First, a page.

Stop Kiss will be presented at 2:00p.m. on Sunday, March 19th at Prospect Theater Project. The final show in the Play Reading Series will be an original adaptation of Laura’s, which will be performed in May. Of this final show in the series, Laura said, “The last play is actually not fully done yet, because also as an undergrad I read a book called Letters 1925-1975 by Hannah Arendt and Martin Heiddegger, who were two of the foremost philosophers of the 20’th century. Martin was her teacher, Hannah was his student. He was married, and I think she might have been engaged, and they fell in brain love. They’re both very smart, so there was that attraction, the mental attraction, but they were also romantically attracted to each other. They had this very passionate love affair for a number of years that eventually broke off but their friendship and their mentorship remained. Their correspondence spanned from post-WWI, through WWII, and the aftermath. I have always wanted to adapt this dialogue of letters into a two-person play, after performing Love Letters multiple times, which is also a play of the letters of two people, and I thought ‘Oh, I could totally do this.’ I asked Jack Souza about it, and he and I will hopefully do these parts.”
In selecting the plays to be read this season, both Jack Souza, and Laura paid special attention to equal representation. Laura said, “This season, the Play Reading Project, the way that Jack and I have talked about it, is that it’s contrapuntal, meaning that it runs in counterpoint. It highlights and complements the regular season. The regular season for 2016-2017 has a lot of male voices in it, there are really great female roles, but I think all the playwrights this season are males, and there was a majority of male roles. Jack, as an Artistic Director, wants to have an equity in presentation, to see a spectrum of voices represented. But fitting a season together is tricky work, so when he put the season together, he said ‘I don’t know what I could take out and put in that would have the same continuity and impact.’ So, he turned to me with the task of ‘Let’s add to this season with our Play Reading Project focusing on female voices or marginalized voices or both.” All four shows in this season’s Play Reading Project are written by female playwrights and have several female roles, and they hope to continue on with the Play Reading Project next season with a different focus.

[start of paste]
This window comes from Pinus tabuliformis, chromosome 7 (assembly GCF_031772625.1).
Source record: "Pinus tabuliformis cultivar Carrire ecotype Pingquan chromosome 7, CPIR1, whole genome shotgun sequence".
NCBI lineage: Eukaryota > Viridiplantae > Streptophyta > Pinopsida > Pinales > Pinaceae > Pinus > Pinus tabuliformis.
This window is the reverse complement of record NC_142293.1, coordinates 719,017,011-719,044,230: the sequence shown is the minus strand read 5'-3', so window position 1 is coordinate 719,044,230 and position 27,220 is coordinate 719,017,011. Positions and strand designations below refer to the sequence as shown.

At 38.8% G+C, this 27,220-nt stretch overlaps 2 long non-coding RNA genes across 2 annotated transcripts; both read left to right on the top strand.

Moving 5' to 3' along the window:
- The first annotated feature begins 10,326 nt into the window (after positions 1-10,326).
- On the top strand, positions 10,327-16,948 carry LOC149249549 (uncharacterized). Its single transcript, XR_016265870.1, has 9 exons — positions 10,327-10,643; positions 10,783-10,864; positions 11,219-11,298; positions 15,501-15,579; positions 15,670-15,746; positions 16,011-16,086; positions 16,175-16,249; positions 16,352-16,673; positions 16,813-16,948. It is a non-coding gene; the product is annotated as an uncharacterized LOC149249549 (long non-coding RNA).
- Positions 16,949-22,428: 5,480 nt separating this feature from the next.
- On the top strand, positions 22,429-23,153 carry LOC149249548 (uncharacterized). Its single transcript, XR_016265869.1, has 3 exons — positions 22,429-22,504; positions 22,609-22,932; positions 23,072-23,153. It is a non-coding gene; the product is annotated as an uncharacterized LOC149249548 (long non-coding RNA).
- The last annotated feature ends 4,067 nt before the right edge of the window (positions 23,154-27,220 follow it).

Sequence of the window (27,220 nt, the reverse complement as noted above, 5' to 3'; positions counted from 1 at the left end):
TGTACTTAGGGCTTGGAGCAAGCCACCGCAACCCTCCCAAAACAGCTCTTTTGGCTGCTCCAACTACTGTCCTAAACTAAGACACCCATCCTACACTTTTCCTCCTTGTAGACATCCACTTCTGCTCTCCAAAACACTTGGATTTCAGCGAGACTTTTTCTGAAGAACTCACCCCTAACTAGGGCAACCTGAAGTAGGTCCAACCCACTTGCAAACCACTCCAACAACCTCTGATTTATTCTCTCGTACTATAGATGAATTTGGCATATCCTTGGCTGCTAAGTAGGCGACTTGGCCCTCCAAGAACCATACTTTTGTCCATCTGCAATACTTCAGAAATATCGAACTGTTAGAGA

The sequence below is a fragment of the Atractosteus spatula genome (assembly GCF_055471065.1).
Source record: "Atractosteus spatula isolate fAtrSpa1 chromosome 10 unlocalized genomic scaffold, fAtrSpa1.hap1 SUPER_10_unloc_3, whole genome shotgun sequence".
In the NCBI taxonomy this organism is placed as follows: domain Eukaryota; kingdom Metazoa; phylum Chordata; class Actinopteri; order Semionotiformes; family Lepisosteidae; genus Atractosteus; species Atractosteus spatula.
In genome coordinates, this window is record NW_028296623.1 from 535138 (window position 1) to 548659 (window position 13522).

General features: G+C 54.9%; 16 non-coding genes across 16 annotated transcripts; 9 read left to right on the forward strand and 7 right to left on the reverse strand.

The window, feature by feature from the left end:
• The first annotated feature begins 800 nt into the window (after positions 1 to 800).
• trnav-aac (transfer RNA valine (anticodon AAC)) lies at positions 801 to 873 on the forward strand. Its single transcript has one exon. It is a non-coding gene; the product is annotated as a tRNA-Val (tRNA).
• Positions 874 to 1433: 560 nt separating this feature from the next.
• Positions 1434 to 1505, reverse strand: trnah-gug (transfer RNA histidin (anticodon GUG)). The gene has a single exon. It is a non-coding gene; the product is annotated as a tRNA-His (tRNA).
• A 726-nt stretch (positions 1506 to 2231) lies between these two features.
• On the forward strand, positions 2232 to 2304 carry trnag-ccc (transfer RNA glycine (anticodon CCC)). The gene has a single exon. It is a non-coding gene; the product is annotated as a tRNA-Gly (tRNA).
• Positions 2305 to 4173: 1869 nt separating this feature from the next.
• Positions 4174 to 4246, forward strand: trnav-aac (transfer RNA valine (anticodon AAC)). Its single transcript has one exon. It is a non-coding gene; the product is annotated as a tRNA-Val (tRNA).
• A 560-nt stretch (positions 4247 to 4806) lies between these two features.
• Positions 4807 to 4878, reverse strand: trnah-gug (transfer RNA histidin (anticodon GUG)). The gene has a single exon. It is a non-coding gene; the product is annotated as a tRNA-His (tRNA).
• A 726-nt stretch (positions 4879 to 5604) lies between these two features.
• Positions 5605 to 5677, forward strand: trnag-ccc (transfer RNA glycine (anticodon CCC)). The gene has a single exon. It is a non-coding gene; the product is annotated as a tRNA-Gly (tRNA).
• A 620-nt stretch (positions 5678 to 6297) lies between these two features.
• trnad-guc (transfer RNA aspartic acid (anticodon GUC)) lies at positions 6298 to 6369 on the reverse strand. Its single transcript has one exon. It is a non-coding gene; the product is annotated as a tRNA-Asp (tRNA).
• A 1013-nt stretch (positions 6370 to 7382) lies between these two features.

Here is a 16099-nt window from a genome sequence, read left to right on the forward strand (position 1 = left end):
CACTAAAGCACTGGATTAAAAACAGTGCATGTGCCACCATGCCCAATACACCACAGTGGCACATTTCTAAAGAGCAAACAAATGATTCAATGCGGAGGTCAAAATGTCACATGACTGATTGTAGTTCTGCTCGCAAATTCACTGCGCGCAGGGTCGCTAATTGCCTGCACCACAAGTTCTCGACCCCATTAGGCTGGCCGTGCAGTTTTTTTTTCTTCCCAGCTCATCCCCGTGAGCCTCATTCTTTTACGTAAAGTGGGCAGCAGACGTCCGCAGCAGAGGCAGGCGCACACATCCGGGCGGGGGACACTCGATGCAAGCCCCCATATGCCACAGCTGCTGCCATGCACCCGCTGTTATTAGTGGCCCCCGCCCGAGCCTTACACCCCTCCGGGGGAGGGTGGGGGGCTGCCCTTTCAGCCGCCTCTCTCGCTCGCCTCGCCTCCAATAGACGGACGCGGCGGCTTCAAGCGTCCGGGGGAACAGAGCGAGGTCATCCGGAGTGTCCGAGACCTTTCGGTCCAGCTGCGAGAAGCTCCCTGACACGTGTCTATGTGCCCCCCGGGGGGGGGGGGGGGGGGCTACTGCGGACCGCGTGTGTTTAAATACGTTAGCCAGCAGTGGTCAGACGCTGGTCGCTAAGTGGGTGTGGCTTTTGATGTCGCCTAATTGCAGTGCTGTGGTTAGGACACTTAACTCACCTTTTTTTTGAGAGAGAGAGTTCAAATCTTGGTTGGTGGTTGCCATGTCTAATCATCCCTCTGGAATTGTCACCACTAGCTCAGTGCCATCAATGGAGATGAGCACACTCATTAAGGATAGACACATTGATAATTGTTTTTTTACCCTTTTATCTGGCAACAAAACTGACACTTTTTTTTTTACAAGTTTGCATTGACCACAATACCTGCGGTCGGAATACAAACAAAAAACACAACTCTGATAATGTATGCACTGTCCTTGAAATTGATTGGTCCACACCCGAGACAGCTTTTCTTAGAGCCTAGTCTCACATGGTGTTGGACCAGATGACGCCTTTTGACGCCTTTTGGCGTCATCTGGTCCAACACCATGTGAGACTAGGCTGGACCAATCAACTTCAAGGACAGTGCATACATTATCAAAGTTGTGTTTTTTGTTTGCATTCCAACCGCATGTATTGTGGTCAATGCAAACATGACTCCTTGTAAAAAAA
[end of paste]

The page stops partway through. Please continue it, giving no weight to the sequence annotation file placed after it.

The Play Readings are presented on specific Sunday afternoons with hors d’oeuvres and wine for forty-five minutes before the show, which is included in your $10 ticket. The show starts at 2:00p.m. and runs without an intermission. Laura added “There’s always a Q&A about it afterwards for theater lovers, for the audience and actors and myself to digest the text and discuss what’s going on emotionally and what’s going on in the world. It’s a really nice event, getting to come and spend a few hours having brain candy.”
For more information on the Play Reading Project, Prospect’s regular season, or special events, visit prospecttheaterproject.org or call their box office at (209)549-9341.